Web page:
While mild pain or discomfort could be seen as part of a “normal” menstrual cycle, if pain or any other menstrual symptoms are enough to prevent normal activities such as going to school or work, it’s important to go and speak to your doctor.
Moderate to severe period pain alone doesn’t necessarily mean you have a condition like endometriosis, but it’s likely that something can be done to help reduce the impact of your pain.
What can be done?
There is a range of effective treatments for period pain, although there’s no “one-size-fits-all” approach that works for every woman. Some women may require multiple strategies to get their pain and symptoms to a level that doesn’t impact their daily lives.
Non-steroidal anti-inflammatories(opens in a new window) such as ibuprofen, and to a lesser extent the oral contraceptive pill,(opens in a new window) can be effective in treating primary dysmenorrhoea. Both treatments carry the risk of side effects, so should be discussed with a doctor.
Paracetamol, despite being commonly used for period pain, doesn’t appear to be particularly effective(opens in a new window)
There’s some evidence that heat(opens in a new window) and regular physical activity(opens in a new window) can help. Heat seems to work best if used when pain is present, whereas exercise, such as yoga, is better if it’s done regularly throughout the month.
‘Period’ isn’t a dirty word
While symptom management is important, increasing young women’s health literacy around menstruation is equally vital. Improving education on menstruation may help women make better self-care choices(opens in a new window) like choosing more effective pain-relieving medications and taking the correct dose.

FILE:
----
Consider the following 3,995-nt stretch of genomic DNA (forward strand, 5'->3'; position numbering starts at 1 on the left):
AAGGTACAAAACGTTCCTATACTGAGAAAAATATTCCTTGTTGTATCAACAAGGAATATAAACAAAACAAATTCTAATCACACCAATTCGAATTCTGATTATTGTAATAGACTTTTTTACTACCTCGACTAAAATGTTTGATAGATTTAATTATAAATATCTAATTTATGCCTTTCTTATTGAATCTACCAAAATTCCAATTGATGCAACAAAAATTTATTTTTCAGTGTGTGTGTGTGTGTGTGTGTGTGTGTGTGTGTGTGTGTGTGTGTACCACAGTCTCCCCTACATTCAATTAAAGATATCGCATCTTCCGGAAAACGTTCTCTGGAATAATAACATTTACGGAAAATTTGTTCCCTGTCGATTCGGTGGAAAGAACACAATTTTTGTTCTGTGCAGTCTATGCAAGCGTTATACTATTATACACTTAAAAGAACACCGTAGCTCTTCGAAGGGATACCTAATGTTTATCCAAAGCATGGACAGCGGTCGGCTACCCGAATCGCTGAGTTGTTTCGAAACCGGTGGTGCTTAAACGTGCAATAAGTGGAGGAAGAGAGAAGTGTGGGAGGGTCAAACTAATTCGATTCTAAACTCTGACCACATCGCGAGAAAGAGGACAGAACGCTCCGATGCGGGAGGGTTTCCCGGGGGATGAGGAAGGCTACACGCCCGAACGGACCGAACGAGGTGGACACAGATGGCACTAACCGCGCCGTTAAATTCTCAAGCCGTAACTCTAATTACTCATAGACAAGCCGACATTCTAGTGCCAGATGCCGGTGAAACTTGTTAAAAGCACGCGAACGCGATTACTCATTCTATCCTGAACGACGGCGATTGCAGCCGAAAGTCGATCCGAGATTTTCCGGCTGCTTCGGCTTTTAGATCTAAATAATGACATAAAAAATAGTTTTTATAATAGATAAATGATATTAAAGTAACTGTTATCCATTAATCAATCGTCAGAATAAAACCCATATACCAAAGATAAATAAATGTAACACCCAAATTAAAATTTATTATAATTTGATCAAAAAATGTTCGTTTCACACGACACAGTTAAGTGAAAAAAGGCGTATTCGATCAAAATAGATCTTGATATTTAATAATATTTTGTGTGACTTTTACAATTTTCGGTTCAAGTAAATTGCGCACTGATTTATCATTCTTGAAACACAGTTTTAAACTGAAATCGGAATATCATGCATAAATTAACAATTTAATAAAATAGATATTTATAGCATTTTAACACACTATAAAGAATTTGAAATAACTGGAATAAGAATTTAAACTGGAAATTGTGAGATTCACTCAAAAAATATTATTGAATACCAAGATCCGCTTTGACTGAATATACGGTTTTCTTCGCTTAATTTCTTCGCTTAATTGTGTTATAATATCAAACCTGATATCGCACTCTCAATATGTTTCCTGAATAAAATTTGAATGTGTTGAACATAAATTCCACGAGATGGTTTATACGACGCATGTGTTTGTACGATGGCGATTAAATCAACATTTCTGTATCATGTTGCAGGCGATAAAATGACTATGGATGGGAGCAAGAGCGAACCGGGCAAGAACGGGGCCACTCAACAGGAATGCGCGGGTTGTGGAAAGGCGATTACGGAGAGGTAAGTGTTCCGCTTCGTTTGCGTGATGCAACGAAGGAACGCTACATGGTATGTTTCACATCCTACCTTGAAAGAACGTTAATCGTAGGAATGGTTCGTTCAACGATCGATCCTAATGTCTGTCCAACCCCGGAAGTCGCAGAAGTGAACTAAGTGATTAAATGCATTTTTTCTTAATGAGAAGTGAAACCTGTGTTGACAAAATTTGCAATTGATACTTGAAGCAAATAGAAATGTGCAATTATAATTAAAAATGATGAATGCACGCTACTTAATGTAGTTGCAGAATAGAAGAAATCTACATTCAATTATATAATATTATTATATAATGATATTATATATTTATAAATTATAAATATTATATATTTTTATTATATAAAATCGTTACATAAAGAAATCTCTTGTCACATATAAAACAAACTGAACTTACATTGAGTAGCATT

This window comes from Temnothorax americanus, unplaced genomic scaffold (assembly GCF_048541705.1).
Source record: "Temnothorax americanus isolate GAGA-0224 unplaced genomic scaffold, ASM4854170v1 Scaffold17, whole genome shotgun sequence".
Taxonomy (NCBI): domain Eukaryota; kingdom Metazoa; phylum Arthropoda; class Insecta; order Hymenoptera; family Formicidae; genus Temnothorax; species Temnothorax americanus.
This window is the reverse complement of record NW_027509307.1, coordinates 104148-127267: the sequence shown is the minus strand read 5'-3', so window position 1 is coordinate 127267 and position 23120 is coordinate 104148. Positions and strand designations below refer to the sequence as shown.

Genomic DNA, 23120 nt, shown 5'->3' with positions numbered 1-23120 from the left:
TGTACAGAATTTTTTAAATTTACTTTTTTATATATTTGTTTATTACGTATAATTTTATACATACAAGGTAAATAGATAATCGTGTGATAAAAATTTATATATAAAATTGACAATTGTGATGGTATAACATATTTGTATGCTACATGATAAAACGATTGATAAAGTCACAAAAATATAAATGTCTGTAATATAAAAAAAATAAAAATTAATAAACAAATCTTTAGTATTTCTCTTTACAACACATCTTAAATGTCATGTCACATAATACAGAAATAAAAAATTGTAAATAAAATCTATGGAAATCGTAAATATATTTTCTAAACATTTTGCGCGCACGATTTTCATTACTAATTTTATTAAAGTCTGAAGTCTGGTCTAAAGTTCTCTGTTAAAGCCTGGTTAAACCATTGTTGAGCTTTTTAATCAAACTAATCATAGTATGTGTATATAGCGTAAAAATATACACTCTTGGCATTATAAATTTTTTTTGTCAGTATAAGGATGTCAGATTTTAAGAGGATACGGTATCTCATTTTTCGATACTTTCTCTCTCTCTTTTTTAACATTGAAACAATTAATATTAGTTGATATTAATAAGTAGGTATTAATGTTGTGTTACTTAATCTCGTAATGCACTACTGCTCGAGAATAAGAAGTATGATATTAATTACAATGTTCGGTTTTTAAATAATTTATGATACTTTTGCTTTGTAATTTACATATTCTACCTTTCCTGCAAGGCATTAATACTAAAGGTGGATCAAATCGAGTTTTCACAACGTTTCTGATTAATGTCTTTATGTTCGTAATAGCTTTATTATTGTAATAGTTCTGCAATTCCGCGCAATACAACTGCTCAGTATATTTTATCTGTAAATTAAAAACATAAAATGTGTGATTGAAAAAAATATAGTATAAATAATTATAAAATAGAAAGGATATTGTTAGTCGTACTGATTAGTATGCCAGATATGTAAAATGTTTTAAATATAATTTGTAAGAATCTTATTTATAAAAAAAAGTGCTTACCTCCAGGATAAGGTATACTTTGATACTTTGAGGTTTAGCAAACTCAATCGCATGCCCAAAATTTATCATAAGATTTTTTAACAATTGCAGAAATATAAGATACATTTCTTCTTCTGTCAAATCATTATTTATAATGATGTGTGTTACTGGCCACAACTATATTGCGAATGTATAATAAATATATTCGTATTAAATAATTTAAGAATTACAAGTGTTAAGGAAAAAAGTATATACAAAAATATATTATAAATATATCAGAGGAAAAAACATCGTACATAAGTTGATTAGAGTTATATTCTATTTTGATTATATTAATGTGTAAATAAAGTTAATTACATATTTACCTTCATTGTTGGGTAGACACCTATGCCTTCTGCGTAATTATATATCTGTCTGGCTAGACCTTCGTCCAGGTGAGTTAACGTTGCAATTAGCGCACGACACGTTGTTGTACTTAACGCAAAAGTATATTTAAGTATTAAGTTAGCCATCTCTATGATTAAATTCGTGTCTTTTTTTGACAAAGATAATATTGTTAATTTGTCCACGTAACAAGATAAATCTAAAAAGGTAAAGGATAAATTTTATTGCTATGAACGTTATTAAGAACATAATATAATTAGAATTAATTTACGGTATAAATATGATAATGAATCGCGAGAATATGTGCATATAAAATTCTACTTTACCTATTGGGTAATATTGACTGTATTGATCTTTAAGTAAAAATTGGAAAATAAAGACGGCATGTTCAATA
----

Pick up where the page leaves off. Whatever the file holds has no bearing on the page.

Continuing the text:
Several programs in Australia and New Zealand have been designed to help young people better understand the menstrual cycle. These include programs aimed at early adolescents either at home or school.
The content of school-based programs varies but includes topics such as what a “normal” menstrual cycle looks like and how to identify symptoms that might indicate more serious conditions. Importantly, these programs generally target boys too, which should help reduce the stigma around discussing periods.
Whether at school, university or in the workplace, menstrual symptoms cause absenteeism and presenteeism among a significant proportion of women. We need to break down barriers that prevent open discussion of periods, so women of all ages feel they can discuss any period-related problems with their boss, teachers, family or doctor.
Secrecy and shame (opens in a new window) around periods can prevent access to effective health care. Ensuring menstruating women of all ages have the information they need to choose the best way to manage their pain and symptoms is vital.
This article was co-authored by Dr Mike Armour from NICM Health Research Institute, Western Sydney University, Dr Christina Curry from the School of Education, Western Sydney University and Dr Freya MacMillian from the School of Science and Health, Western Sydney University. The article was originally published on The Conversation.(opens in a new window)